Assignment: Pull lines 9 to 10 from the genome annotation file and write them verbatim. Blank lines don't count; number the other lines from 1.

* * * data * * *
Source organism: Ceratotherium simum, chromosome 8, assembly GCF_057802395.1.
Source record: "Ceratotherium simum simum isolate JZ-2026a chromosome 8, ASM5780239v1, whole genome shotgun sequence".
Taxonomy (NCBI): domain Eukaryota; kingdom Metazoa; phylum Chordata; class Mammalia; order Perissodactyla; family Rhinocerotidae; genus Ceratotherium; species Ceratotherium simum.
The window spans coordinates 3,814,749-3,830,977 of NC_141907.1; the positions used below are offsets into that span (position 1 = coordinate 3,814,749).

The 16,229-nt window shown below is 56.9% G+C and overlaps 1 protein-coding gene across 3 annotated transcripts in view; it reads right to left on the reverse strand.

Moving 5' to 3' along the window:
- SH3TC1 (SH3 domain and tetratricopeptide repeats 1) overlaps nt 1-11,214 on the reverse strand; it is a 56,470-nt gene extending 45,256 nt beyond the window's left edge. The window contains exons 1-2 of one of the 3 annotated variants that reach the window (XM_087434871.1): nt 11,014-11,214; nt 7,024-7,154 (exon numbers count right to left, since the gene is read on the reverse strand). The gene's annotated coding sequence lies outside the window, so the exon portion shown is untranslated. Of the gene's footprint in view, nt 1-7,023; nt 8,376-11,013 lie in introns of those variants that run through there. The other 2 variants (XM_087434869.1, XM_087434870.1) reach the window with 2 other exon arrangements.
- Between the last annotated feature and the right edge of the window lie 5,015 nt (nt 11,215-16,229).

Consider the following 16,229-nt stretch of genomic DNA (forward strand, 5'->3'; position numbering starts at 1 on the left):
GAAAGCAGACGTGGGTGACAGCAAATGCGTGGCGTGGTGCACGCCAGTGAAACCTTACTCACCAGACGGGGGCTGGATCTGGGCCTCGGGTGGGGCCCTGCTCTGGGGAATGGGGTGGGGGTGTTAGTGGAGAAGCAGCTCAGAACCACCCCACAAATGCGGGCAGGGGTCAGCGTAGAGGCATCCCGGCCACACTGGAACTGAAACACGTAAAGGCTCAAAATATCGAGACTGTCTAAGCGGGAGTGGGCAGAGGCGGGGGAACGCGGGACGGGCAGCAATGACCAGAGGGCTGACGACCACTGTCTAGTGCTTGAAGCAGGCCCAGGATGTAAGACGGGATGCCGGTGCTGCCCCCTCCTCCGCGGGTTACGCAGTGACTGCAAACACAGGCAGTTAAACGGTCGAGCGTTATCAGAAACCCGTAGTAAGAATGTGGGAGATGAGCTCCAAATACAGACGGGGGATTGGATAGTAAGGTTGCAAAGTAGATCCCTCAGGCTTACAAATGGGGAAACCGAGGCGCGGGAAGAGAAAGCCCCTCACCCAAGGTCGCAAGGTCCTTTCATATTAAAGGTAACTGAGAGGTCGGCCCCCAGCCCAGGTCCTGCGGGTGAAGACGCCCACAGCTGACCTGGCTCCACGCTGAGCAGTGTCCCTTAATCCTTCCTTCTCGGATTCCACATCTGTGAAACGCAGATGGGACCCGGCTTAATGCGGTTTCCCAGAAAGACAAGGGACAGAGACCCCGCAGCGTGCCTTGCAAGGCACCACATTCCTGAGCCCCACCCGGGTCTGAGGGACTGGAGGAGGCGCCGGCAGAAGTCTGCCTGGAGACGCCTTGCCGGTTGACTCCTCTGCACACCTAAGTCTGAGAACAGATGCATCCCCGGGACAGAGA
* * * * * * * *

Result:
Consider the following 16,229-nt stretch of genomic DNA (forward strand, 5'->3'; position numbering starts at 1 on the left):
GAAAGCAGACGTGGGTGACAGCAAATGCGTGGCGTGGTGCACGCCAGTGAAACCTTACTCACCAGACGGGGGCTGGATCTGGGCCTCGGGTGGGGCCCTGCTCTGGGGAATGGGGTGGGGGTGTTAGTGGAGAAGCAGCTCAGAACCACCCCACAAATGCGGGCAGGGGTCAGCGTAGAGGCATCCCGGCCACACTGGAACTGAAACACGTAAAGGCTCAAAATATCGAGACTGTCTAAGCGGGAGTGGGCAGAGGCGGGGGAACGCGGGACGGGCAGCAATGACCAGAGGGCTGACGACCACTGTCTAGTGCTTGAAGCAGGCCCAGGATGTAAGACGGGATGCCGGTGCTGCCCCCTCCTCCGCGGGTTACGCAGTGACTGCAAACACAGGCAGTTAAACGGTCGAGCGTTATCAGAAACCCGTAGTAAGAATGTGGGAGATGAGCTCCAAATACAGACGGGGGATTGGATAGTAAGGTTGCAAAGTAGATCCCTCAGGCTTACAAATGGGGAAACCGAGGCGCGGGAAGAGAAAGCCCCTCACCCAAGGTCGCAAGGTCCTTTCATATTAAAGGTAACTGAGAGGTCGGCCCCCAGCCCAGGTCCTGCGGGTGAAGACGCCCACAGCTGACCTGGCTCCACGCTGAGCAGTGTCCCTTAATCCTTCCTTCTCGGATTCCACATCTGTGAAACGCAGATGGGACCCGGCTTAATGCGGTTTCCCAGAAAGACAAGGGACAGAGACCCCGCAGCGTGCCTTGCAAGGCACCACATTCCTGAGCCCCACCCGGGTCTGAGGGACTGGAGGAGGCGCCGGCAGAAGTCTGCCTGGAGACGCCTTGCCGGTTGACTCCTCTGCACACCTAAGTCTGAGAACAGATGCATCCCCGGGACAGAGA